"The book has done well in the UK and has been bought by publishers in lots of other countries. However, the major American publishers were reluctant to support a skeptical book, with some suggesting that I re-write it to suggest that ghosts were real and psychic powers actually existed! We didn’t get any serious offers and so it looked like the American public (around 75% of whom believe in the paranormal) wouldn’t get the opportunity to read about skepticism."Wiseman's solution is to release the book in the US himself, retitled as Paranormality: Why We Believe the Impossible. American readers can support the release (and get a great book on why people believe in implausible things – see his March cover story on ghosts for New Humanist) by buying either the hard copy or Kindle edition through Amazon.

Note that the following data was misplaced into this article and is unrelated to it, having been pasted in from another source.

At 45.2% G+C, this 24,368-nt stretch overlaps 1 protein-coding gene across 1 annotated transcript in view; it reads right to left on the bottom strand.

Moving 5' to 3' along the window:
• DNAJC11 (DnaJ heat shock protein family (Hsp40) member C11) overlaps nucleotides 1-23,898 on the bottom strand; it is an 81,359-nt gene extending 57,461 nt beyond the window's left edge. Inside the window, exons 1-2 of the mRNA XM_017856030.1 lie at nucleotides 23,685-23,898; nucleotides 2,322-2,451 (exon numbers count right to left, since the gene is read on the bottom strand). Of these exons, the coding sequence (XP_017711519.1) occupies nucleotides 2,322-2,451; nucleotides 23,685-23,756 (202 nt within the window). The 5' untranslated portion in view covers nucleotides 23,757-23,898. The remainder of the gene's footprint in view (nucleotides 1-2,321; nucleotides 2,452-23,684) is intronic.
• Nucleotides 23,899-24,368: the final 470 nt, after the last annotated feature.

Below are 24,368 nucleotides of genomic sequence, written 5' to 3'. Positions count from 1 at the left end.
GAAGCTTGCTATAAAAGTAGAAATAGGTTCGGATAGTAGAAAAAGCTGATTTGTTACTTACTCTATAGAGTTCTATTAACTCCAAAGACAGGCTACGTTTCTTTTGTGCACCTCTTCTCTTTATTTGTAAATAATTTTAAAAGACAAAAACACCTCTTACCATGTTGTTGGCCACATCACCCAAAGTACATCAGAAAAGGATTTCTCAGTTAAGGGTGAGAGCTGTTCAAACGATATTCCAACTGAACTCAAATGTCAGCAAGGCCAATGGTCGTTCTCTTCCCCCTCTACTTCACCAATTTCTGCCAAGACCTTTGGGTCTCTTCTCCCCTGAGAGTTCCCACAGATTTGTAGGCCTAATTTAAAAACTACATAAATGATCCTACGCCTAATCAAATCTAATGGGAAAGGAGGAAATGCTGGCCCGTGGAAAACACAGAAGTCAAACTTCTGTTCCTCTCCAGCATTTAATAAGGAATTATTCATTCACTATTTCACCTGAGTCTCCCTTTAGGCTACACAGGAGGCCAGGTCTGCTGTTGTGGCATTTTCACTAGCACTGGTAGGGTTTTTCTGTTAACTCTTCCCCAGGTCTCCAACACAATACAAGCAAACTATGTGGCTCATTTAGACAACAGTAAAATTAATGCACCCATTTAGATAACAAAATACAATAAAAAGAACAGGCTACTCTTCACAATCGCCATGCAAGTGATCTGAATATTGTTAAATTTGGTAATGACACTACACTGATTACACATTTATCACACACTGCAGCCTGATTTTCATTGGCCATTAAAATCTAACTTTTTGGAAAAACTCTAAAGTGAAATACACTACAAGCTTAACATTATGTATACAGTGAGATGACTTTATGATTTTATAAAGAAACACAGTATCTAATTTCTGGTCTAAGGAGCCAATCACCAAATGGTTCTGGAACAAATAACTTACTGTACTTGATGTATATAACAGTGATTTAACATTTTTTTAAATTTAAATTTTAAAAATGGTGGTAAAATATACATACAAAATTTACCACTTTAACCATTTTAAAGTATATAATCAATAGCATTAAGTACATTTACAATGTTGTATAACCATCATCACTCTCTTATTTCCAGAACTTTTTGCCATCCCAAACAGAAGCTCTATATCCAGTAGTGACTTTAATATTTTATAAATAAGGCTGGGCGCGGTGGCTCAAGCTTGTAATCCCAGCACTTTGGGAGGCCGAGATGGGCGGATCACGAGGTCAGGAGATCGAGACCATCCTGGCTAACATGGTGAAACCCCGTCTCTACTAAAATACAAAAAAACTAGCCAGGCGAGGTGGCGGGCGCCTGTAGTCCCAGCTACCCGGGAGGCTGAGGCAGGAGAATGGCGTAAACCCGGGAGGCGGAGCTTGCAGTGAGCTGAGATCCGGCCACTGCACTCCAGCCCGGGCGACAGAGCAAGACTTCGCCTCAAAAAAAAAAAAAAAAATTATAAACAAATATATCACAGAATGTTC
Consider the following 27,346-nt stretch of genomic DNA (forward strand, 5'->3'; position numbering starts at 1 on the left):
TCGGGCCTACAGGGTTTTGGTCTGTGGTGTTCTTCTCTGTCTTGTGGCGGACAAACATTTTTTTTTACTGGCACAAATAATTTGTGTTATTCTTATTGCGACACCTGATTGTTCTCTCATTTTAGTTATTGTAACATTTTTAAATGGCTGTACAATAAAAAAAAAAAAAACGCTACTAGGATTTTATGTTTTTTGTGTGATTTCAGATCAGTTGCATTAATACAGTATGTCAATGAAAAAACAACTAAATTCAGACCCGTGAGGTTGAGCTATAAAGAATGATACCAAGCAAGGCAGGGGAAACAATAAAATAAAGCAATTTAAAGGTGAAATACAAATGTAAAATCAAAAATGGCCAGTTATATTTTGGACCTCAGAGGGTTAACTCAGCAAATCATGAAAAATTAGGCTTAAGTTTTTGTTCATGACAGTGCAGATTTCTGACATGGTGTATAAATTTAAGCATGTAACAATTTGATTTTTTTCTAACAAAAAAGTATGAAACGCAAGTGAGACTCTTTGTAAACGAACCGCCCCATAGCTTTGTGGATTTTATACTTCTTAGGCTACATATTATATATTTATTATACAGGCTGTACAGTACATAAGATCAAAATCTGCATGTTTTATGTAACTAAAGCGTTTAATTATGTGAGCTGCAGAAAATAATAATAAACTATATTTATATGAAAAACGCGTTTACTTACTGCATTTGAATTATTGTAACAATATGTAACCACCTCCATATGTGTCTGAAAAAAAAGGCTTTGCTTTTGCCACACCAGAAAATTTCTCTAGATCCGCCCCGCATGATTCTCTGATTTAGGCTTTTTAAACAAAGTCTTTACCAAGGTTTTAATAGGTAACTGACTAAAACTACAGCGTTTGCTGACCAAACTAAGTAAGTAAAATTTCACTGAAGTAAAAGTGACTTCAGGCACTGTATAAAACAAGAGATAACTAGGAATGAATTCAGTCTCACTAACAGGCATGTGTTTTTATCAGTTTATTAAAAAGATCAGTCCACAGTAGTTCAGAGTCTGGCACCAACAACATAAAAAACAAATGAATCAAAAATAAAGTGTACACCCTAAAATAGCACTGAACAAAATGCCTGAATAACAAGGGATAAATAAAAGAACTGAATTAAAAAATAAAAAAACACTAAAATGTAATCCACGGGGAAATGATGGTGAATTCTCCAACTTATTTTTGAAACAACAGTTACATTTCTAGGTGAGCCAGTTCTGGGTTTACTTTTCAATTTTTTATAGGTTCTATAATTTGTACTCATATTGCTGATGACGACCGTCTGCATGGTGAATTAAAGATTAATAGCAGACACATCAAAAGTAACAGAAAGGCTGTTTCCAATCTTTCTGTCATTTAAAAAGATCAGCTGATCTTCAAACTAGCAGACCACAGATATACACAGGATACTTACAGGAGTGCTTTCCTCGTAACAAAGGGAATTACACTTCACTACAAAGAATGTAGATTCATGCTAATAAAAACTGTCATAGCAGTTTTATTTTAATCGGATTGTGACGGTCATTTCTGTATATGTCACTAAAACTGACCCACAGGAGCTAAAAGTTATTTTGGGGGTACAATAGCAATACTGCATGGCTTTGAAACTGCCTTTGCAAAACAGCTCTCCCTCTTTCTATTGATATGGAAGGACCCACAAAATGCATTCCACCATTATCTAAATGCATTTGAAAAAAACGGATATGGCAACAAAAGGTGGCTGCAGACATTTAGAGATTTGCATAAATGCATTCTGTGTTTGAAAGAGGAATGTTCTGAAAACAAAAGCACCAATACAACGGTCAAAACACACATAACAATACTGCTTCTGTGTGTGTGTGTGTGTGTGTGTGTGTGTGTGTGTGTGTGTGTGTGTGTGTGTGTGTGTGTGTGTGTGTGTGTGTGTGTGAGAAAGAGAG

It's quite a bizarre story, really (particularly the fact that Wiseman was asked to re-write bits to say the opposite of what he thinks). It's well-known that both religiosity and belief in the paranormal are greater in the US than Europe, yet at the same time all the big "New Atheist" books have been published and become big hits over there. Are ghosts and psychics really a bridge too far for American publishers? PZ Myers has a characteristically uncompromising take, saying Americans are being "insulted" by their publishers.
What do you think?